Weekly Political Update

Flags

  • Senator Barack Obama, in his speech to accept the Democratic nomination for president, said “I know there are differences on same-sex marriage, but surely we can agree that our gay and lesbian brothers and sisters deserve to visit the person they love in the hospital and to live lives free of discrimination.” Yes, he’s not endorsing full equality, but in my view, it is a huge step even to mention the issue in such a forum. It shows Obama’s skill in finding the common ground. He’s right: Americans don’t all agree on whether same-sex couples should marry—but he’s identifying a bridgehead on which to build.
  • Sen. Barack Obama picked Sen. Joe Biden (D-DE) as his running mate. Waymon at Bilerico has a quick rundown of Biden’s record on LGBT issues. Senator John McCain announced Gov. Sarah Palin of Alaska as his running mate. Alex has more at Bilerico about Palin’s none-too-stellar record on LGBT rights and Victor has more at Pam’s.
  • Bay Windows (among many other places) offers coverage of Days 3 and 4 of the Democratic National Convention.
  • Jim Burroway of Box Turtle Bulletin notes that the Arizona ballot describing Prop. 102, that state’s anti-marriage amendment, will remind voters that state law already bans marriage of same-sex couples.
  • The Arkansas Secretary of State certified that the Arkansas Family Council Action Committee had submitted enough valid signatures to place a measure on the November ballot that, if approved, would prevent unmarried couples from fostering or adopting children.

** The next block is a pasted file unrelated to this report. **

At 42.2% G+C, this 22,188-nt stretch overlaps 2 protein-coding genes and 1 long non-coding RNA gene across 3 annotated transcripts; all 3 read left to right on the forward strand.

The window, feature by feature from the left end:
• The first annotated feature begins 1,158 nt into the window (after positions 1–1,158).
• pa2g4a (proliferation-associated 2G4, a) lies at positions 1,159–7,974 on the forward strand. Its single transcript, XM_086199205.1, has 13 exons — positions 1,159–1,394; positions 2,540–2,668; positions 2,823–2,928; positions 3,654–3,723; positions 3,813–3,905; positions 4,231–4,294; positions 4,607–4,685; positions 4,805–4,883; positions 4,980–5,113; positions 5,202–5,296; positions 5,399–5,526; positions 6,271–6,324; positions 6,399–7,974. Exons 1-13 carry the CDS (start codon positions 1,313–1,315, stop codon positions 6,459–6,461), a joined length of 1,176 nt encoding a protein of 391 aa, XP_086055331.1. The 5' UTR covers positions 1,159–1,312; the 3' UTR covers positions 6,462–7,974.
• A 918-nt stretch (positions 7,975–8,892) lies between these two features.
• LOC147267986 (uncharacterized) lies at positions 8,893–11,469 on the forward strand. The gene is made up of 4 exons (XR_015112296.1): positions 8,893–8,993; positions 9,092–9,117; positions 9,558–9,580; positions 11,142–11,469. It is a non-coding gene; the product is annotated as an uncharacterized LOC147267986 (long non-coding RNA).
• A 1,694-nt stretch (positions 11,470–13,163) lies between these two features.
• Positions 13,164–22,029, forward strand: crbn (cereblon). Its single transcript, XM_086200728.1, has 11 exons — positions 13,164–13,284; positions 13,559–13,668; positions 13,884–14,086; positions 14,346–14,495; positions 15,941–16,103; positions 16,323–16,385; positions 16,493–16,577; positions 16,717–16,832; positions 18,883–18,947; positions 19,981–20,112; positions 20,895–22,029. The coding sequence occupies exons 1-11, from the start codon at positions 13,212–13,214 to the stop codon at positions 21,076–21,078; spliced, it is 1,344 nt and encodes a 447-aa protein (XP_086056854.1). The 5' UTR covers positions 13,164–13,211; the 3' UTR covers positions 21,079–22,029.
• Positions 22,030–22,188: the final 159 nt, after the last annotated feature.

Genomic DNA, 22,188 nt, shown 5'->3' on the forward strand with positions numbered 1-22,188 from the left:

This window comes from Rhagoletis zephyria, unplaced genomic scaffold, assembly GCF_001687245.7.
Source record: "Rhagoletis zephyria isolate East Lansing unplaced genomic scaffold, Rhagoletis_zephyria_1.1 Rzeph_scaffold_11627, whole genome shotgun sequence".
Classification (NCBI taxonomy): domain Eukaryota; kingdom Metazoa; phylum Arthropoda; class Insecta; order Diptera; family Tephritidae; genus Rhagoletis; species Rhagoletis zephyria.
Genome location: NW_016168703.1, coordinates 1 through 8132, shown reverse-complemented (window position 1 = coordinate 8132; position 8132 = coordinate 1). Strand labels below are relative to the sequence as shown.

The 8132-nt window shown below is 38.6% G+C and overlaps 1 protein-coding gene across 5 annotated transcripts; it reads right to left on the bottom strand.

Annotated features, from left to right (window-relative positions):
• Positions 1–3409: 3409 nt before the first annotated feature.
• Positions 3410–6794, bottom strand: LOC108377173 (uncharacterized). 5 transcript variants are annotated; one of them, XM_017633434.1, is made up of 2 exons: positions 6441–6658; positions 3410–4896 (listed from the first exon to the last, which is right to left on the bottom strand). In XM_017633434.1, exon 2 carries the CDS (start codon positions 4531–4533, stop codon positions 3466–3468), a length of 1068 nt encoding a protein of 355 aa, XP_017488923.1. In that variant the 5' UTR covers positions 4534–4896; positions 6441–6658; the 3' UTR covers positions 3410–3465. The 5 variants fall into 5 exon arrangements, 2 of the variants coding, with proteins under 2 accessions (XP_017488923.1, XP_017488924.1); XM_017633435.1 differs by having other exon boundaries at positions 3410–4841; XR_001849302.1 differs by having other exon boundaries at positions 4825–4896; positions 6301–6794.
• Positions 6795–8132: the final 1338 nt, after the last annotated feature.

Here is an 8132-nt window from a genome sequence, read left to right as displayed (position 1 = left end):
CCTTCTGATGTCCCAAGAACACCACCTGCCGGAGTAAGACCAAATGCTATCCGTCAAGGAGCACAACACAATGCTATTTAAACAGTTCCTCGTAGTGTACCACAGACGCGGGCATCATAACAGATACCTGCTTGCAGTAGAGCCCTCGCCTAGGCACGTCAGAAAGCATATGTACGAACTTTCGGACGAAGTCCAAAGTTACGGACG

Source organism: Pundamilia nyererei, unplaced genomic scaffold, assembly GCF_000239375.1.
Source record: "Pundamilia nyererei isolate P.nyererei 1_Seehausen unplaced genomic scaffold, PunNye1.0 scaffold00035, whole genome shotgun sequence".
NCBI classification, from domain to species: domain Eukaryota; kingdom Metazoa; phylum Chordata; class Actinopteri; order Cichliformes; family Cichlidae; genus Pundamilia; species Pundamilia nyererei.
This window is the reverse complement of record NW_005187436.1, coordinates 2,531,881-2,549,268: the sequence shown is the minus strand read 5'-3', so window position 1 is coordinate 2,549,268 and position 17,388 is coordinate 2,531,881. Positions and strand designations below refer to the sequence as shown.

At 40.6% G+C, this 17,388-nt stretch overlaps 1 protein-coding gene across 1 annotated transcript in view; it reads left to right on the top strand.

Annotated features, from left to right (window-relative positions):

• A poll by the Public Policy Institute of California found that Proposition 8, which would amend the state constitution to ban marriage of same-sex couples, continues to have limited appeal. Timothy Kincaid at Box Turtle Bulletin has his analysis at the link above.
  • Inmates in California state prisons and county jails who wish to marry same-sex partners will soon be able to do so, as long as their spouse is not also incarcerated. This gives them the same rights as inmates who marry opposite-sex spouses.
  • A new poll shows that a proposed constitutional amendment banning same-sex marriage in Florida might not have enough votes to pass, although it is likely to be close.
  • The Supervisor of Elections in Gainesville, Florida certified that enough valid signatures were collected by the conservative group Citizens for Good Public Policy, to include a measure on next spring’s ballot that would repeal civil rights protections for the city’s LGBT population.
  • The Massachusetts Attorney General approved a referendum petition on the recently repealed 1913 law that prevented most out-of-state same-sex couples from getting married in Massachusetts.
  • LGBT advocates in New Jersey report that six additional members of the legislature stated their support for full marriage equality.

Around the world:

  • Louise Pratt, Australia’s third openly gay member of parliament, and the first with a transgender partner, has broken from her Labor party’s policy and called for the legalization of marriage for same-sex couples.
  • Openly gay Paris mayor Bertrand Delanoe said he will seek the leadership of France’s Socialist Party, which means he will likely contend with current President Nicolas Sarkozy in 2012.
  • Newsweek reports on the persecution of gay men in Iraq.
  • Authorities in Senegal jailed two men who married legally in Belgium. They were sentenced for two years for “homosexual marriage and acts against nature.”
  • The U.K. Home Office has proposed that unmarried same- and opposite-set partners of police officers who die in the line of duty will be eligible for benefits.